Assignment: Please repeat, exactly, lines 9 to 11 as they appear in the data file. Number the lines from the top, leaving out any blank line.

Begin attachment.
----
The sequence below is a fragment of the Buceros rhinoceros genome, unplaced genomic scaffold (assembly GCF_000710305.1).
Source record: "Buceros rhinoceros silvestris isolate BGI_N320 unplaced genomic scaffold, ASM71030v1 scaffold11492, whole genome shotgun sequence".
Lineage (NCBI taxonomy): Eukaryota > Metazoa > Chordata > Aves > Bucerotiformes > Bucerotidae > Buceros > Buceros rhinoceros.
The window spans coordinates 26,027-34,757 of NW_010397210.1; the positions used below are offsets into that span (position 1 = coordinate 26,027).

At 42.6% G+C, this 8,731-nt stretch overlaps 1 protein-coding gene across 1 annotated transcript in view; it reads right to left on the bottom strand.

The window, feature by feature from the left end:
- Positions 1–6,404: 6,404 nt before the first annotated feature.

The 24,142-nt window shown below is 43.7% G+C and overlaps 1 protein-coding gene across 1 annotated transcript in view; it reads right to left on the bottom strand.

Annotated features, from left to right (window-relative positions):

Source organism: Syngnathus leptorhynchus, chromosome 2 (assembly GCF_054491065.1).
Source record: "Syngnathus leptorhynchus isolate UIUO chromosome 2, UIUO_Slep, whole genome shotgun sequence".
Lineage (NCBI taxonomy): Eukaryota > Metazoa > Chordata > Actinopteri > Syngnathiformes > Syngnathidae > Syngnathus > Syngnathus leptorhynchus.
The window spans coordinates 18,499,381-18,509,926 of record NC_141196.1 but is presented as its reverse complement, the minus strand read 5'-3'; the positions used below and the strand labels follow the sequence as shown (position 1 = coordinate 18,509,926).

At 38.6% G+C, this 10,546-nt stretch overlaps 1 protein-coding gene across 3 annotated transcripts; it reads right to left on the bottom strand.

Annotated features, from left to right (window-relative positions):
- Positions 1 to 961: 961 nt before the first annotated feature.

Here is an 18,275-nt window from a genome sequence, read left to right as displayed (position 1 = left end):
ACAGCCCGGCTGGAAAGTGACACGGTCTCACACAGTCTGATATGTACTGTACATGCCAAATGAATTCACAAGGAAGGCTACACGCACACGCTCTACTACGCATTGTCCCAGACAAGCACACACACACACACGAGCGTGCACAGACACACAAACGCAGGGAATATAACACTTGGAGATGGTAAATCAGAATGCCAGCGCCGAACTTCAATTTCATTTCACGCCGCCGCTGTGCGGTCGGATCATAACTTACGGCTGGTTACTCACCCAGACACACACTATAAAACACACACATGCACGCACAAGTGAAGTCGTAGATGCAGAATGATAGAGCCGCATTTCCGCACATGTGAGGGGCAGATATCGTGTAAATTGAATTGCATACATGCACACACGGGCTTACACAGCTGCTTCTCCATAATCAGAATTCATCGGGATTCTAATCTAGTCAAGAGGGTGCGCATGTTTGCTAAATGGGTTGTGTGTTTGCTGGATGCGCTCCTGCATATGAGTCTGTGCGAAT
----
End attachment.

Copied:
Annotated features, from left to right (window-relative positions):

Source organism: Syngnathus leptorhynchus, chromosome 2 (assembly GCF_054491065.1).
Source record: "Syngnathus leptorhynchus isolate UIUO chromosome 2, UIUO_Slep, whole genome shotgun sequence".